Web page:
subsumptive


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sub·sump·tion

 (səb-sŭmp′shən)
n.
1.
a. The act of subsuming.
b. Something subsumed.
2. Logic The minor premise of a syllogism.

[Latin subsūmptiō, subsūmptiōn-, a subsuming, from subsūmptus, past participle of subsūmere, to subsume; see subsume.]

sub·sump′tive adj.
References in periodicals archive ?
His or her role is so multifaceted that it can be only understood as a subsumptive entity.
This sets the tone for all that follows, and it is not much of a stretch to see it as the emotional core, the subsumptive metaphor for the entire book.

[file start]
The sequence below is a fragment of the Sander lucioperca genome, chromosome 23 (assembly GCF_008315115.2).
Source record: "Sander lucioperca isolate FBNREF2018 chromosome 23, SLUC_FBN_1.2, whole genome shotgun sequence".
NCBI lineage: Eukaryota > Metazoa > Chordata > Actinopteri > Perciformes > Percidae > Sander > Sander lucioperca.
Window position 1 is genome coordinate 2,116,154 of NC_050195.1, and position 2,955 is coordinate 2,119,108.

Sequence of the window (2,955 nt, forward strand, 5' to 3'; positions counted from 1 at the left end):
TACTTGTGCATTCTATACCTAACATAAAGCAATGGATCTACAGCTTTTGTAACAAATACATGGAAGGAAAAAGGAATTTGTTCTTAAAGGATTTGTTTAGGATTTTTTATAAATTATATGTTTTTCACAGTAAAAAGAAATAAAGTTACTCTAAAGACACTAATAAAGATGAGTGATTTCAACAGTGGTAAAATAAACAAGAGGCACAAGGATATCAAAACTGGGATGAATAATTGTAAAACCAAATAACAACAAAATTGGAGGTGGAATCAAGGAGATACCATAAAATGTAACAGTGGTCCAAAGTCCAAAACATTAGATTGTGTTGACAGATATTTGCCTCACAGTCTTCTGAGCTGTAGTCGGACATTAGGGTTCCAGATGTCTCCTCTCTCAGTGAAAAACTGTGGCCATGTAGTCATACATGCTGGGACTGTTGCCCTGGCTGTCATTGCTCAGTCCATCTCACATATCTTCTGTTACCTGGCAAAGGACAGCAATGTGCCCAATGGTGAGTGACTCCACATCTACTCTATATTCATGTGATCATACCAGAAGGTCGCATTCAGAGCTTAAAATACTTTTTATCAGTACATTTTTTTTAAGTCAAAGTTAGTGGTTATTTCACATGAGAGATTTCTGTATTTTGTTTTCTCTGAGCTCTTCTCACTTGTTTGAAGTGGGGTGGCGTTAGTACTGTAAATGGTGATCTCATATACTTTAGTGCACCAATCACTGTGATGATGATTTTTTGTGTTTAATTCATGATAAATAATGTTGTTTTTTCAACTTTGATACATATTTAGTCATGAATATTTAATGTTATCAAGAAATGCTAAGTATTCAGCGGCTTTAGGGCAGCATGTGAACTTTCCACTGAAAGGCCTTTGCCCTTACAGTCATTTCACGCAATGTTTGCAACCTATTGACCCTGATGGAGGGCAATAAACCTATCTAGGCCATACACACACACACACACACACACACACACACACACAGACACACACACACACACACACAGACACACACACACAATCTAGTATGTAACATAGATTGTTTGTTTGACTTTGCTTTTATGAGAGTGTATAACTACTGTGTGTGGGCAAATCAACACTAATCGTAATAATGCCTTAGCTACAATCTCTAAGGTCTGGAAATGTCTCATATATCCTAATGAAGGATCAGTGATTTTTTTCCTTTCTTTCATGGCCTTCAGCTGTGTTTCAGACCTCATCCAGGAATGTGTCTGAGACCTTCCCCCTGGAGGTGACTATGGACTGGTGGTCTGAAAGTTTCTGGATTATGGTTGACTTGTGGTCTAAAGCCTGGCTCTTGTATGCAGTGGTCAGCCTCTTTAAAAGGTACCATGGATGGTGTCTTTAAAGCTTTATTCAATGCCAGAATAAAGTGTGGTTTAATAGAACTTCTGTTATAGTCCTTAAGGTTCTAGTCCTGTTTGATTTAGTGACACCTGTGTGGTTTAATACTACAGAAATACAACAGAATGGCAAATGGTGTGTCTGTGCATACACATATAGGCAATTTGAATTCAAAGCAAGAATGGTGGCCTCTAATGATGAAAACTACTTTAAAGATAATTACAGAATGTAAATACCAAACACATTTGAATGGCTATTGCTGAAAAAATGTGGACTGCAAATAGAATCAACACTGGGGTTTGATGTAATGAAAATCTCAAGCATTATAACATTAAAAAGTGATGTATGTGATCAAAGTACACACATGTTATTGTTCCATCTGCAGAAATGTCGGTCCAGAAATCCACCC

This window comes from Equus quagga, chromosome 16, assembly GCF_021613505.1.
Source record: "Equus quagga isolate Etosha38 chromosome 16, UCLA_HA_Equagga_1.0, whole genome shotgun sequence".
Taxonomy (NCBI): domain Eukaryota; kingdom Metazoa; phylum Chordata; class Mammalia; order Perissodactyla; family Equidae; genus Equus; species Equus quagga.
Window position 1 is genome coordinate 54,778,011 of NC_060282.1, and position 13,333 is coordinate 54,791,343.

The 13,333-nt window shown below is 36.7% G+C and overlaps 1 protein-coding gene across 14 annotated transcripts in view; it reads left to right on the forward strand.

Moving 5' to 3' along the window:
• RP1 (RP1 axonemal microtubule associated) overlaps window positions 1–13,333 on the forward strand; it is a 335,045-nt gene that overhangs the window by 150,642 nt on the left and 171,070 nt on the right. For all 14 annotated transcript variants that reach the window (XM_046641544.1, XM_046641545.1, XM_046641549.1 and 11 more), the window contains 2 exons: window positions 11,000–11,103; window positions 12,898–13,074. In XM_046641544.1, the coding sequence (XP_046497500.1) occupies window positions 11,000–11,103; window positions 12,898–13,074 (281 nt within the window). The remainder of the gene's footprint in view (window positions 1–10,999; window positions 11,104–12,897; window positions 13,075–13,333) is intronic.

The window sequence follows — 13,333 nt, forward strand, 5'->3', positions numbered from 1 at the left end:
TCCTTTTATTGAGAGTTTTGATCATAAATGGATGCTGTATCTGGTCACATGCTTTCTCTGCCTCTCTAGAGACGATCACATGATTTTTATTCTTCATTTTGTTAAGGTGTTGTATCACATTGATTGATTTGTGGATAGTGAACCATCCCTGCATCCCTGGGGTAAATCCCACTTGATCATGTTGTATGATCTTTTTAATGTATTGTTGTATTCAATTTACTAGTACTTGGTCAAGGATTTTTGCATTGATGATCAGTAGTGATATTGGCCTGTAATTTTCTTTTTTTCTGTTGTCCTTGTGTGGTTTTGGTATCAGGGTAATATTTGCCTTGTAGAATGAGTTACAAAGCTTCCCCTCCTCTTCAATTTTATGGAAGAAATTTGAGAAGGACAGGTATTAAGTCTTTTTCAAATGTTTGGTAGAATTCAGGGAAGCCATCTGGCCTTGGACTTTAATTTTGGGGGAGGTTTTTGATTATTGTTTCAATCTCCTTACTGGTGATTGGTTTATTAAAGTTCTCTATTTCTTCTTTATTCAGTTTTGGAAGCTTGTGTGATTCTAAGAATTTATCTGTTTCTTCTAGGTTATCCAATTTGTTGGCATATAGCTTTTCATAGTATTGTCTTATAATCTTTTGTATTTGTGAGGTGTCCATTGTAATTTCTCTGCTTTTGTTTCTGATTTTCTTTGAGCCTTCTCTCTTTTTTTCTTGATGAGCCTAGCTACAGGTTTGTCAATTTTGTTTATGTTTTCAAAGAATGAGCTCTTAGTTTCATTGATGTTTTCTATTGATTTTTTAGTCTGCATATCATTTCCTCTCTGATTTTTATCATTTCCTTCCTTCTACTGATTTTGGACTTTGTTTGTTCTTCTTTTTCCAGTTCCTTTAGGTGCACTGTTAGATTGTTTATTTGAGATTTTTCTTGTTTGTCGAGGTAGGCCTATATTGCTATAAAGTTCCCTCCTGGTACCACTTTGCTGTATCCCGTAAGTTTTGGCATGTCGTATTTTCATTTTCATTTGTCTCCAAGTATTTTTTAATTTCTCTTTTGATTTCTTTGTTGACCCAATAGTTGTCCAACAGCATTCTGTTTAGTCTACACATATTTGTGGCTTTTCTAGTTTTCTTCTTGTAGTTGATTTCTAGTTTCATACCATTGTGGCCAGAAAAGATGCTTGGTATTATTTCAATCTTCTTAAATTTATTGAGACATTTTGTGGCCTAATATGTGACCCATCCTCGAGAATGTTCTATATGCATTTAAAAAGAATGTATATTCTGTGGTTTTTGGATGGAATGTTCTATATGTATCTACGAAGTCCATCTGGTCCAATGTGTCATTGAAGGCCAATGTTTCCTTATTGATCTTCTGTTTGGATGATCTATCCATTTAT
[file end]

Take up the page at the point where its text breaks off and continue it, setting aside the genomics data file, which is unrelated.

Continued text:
The performative effect of writing-as-response, even before the subsumptive themes and ideas are opened for analysis, is of particular interest to Coetzee.
If identitarian thinking forces societal processes into ready-made concepts, and if this form of thinking renders operative both totalitarian dictatorships and the subsumptive capitalist culture industry, then history can only function as politically resistant if it illuminates the non-identity behind (or, perhaps, the fracture within) such domination.